Every newly-hired, fresh-from-the-board Accountancy kid starts as a preparer and deliverer of audit confirmations. But before that, he'll need to print those letters, manually fold and insert it in their proper envelopes. Then, bringing the letters with him, he'll tour around BGC or Makati, hopping from one bank to another.

Was that your idea of work when you asked him to enroll in Accountancy? Probably not.

And the take-home pay? Let's not even go there. A friendly tip though. Sit with your kid one of these days and pry his salary information from him.

You'll be surprised!

4. Your kid will learn to drink coffee in gulps and eat French fries and burgers like they are candy.

Your kid, who probably never drank coffee his whole life, will now start drinking 8-10 cups a day, as his substitute for water. Your kid needs the coffee to stay alert, especially between January to April, when the filing season rolls in.

His eyes will be glued to the computer the whole day, as he makes quick work of fries and burger that he grabbed from the nearest fast-food chain.

Again, don't be surprised if, during those rare occasions that he comes home, he willingly gobbles and devours your homemade dish even though he used to complain that it tastes too salty and awful.


5. Your kid will stop seeing you during weekends. He will start hanging out in his favorite joint (the audit firm).

Don't worry, your kid is not smoking weed or consuming alcohol. But he's probably intoxicated with his client's problems and high from many nights' lack of sleep. He will not stop until the debit and the credit side of the financial statements balance itself.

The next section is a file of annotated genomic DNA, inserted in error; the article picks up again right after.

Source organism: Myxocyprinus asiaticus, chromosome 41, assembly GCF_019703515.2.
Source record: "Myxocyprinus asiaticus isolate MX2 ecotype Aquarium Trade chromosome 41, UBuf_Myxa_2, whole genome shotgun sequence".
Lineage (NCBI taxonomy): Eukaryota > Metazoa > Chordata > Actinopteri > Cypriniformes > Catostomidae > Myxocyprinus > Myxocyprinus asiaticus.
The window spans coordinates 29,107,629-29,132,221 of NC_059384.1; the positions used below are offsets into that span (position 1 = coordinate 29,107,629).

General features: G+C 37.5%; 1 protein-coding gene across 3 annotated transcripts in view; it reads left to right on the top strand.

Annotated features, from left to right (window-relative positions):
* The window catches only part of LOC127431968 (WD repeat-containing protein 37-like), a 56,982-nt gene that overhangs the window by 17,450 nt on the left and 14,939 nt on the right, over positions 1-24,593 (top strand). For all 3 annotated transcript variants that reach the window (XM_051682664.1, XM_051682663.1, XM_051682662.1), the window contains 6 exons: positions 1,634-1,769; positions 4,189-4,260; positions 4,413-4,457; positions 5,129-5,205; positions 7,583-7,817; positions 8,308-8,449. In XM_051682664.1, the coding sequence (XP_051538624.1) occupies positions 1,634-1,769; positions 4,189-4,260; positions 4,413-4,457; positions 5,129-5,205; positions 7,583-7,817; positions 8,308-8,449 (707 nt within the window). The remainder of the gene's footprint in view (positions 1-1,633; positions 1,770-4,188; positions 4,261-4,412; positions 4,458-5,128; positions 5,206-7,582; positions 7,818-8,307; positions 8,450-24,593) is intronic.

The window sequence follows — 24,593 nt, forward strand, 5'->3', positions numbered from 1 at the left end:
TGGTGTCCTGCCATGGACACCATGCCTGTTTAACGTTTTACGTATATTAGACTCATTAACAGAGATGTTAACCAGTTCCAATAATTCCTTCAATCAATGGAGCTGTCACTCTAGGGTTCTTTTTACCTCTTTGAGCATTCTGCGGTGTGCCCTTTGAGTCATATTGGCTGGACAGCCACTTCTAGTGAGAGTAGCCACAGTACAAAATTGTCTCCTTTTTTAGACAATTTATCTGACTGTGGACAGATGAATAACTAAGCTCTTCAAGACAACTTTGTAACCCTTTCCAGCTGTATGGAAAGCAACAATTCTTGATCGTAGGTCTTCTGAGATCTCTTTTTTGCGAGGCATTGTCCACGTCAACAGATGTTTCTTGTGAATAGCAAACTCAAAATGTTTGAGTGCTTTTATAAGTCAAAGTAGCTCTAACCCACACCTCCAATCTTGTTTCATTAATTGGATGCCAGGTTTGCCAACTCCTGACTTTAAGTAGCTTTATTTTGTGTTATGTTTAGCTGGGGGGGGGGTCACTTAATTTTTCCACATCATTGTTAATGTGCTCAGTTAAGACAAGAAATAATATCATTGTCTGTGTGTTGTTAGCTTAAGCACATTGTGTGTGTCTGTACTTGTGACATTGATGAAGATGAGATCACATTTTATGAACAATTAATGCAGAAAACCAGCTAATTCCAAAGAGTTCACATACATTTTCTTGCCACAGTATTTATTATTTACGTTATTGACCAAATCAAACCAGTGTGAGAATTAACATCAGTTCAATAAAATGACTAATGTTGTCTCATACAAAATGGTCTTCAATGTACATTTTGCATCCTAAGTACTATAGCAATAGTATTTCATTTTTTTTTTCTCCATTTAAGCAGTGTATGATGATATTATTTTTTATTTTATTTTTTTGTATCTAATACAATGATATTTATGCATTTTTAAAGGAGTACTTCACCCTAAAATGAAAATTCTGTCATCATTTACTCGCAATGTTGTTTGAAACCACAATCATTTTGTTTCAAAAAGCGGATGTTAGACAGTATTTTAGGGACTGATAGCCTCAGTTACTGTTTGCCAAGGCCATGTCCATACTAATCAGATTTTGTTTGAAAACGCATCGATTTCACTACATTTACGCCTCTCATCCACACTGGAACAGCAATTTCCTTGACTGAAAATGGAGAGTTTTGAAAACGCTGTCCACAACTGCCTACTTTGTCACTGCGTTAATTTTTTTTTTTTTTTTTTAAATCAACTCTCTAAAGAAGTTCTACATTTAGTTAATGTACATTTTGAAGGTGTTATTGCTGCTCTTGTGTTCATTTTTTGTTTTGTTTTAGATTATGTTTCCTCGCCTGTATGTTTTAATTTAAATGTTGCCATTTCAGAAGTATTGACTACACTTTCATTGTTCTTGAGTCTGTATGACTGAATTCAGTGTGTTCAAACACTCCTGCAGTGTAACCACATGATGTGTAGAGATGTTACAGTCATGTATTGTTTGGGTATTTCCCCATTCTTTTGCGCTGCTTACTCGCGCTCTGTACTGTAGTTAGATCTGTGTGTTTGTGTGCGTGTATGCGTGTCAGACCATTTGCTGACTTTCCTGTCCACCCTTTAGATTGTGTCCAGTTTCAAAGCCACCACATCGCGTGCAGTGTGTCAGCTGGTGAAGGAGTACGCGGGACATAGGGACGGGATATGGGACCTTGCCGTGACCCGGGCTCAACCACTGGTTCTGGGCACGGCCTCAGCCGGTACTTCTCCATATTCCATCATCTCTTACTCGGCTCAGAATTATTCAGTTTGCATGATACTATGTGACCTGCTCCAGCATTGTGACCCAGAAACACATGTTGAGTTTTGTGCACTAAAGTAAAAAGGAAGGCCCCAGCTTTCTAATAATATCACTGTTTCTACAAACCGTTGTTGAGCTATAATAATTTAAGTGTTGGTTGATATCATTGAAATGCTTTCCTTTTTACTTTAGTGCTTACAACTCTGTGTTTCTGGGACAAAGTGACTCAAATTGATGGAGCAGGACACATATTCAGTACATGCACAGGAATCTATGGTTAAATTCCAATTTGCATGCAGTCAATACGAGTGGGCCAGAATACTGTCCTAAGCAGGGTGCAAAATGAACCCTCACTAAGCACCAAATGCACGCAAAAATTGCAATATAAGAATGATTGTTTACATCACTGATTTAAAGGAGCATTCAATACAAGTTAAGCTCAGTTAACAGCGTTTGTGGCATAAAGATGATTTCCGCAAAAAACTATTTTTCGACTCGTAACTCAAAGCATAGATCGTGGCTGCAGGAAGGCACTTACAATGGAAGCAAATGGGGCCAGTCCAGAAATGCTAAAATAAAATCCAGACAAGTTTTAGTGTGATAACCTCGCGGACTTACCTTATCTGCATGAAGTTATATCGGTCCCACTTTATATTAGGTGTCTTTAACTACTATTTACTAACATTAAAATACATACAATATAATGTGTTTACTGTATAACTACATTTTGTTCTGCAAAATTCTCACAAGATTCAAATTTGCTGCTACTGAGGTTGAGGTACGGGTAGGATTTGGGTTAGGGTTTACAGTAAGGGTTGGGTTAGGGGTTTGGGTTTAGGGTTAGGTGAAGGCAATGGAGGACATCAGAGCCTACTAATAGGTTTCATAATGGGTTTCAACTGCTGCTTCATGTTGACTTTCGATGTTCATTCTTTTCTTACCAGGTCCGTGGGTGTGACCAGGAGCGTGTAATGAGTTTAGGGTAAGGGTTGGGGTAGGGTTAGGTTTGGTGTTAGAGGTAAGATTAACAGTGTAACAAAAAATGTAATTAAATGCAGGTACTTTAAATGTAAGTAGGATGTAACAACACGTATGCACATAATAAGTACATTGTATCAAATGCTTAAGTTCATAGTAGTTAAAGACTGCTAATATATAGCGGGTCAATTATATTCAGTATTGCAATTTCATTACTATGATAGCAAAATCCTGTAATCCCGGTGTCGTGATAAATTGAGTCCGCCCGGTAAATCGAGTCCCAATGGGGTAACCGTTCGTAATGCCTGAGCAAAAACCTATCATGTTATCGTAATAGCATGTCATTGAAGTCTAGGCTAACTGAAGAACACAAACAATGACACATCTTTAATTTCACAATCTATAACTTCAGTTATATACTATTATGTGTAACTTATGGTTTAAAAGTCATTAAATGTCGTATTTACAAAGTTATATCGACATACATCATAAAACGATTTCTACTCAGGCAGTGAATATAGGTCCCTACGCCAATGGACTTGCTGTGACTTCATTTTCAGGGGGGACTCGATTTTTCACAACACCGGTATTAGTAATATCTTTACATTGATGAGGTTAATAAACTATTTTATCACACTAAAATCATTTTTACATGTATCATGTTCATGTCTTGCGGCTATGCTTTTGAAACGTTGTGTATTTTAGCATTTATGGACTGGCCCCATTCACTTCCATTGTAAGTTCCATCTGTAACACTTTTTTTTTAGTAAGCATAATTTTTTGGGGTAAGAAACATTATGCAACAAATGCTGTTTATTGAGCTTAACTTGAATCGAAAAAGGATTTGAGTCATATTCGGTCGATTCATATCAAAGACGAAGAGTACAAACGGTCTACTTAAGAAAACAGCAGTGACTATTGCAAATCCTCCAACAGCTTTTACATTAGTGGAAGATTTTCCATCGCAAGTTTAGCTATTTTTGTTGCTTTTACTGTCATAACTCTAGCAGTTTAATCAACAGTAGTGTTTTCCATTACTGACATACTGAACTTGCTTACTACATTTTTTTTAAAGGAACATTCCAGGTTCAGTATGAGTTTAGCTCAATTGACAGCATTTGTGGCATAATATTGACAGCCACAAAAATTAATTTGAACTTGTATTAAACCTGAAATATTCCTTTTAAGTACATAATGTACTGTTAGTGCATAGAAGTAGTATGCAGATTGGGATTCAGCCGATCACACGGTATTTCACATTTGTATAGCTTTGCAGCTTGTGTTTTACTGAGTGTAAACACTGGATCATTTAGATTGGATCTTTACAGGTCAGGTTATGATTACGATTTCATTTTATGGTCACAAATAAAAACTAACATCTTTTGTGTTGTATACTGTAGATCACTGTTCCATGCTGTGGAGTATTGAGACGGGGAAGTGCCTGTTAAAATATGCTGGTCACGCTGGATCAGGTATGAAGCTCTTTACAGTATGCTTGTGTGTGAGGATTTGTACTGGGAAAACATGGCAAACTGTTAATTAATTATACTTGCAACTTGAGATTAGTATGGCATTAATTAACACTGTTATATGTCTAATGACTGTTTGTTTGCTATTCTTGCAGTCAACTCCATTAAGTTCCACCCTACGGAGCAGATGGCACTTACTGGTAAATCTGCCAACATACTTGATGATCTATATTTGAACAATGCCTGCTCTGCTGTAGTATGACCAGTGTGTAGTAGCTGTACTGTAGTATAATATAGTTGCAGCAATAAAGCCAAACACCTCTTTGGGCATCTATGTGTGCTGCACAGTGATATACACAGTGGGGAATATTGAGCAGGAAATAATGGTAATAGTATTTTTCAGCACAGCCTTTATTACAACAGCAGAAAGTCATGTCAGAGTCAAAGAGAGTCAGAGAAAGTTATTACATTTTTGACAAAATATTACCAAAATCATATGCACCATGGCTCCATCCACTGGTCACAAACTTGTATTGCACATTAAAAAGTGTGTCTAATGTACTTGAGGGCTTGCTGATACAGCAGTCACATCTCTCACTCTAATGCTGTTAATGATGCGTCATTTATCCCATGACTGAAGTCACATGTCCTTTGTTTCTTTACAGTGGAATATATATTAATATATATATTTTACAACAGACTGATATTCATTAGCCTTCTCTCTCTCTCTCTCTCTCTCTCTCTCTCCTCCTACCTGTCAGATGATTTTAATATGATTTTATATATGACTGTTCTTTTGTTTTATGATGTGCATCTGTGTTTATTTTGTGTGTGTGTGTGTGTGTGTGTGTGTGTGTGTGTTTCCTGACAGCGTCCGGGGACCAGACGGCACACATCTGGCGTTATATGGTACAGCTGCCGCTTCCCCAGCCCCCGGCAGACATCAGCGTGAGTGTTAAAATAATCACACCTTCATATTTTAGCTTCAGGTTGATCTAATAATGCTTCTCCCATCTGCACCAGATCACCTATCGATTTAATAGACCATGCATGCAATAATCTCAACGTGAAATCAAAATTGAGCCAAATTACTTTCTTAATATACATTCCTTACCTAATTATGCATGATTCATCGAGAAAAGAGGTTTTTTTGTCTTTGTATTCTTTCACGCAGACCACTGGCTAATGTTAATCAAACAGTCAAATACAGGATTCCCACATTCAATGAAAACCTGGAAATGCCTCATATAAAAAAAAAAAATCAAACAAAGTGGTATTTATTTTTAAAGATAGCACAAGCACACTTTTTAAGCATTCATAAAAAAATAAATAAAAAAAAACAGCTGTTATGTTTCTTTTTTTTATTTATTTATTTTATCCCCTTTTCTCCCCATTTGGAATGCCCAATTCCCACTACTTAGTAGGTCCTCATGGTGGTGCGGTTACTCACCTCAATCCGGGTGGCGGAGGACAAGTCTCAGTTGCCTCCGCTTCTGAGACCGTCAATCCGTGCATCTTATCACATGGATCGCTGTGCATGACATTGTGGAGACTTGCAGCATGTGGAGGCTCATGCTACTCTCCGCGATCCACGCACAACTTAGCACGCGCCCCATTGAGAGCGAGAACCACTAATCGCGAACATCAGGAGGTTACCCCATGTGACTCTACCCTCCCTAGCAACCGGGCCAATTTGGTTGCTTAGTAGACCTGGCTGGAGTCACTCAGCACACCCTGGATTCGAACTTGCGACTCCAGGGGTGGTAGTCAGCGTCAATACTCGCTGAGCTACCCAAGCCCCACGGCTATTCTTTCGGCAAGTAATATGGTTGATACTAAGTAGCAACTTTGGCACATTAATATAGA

6. You'll not recognize your kid in a year. He will be that skinny kid wearing eyeglass and an ill-suited suit that he probably slept in.

Your kid (bless him) will be lucky to reach the age of forty if he continues drinking coffee, consuming fast food, and tossing away sleep. If your kid used to be on the weighty side, a year in audit will be as effective as a keto diet.

7. You'll have to forget grandkids. Your kid fell in love with the audit firm and he just decided to become its partner.

Your kid, who perhaps acquired his masochistic tendency from you, just decided that he's going to be a partner, after all of the hell that he just went through.

A partner gets to share in the profits. A partner gets to decide what's best for his household (i.e. the audit firm). A partner gets to subject many more unsuspecting Accountancy kids in a similar, painful routine just like what he experienced. And most importantly, a partner finally gets to sign his name and money will come as easy as 1,2,3.

By this time, you should be crying. If you find this funny and still decides to enroll your kid in an accounting course, your sense of humor must be as dry as your kid. Good luck to you both!

This content is accurate and true to the best of the author’s knowledge and is not meant to substitute for formal and individualized advice from a qualified professional.

© 2020 Chris Martine


Umesh Chandra Bhatt from Kharghar, Navi Mumbai, India on March 12, 2020:

This is the real life analysis. Thanks.

Chris Martine (author) on March 02, 2020:

Thanks Bushra! Hope you've had a good laugh!

Anya Ali from Rabwah, Pakistan on March 02, 2020:

Haha! Good article - informative and entertaining!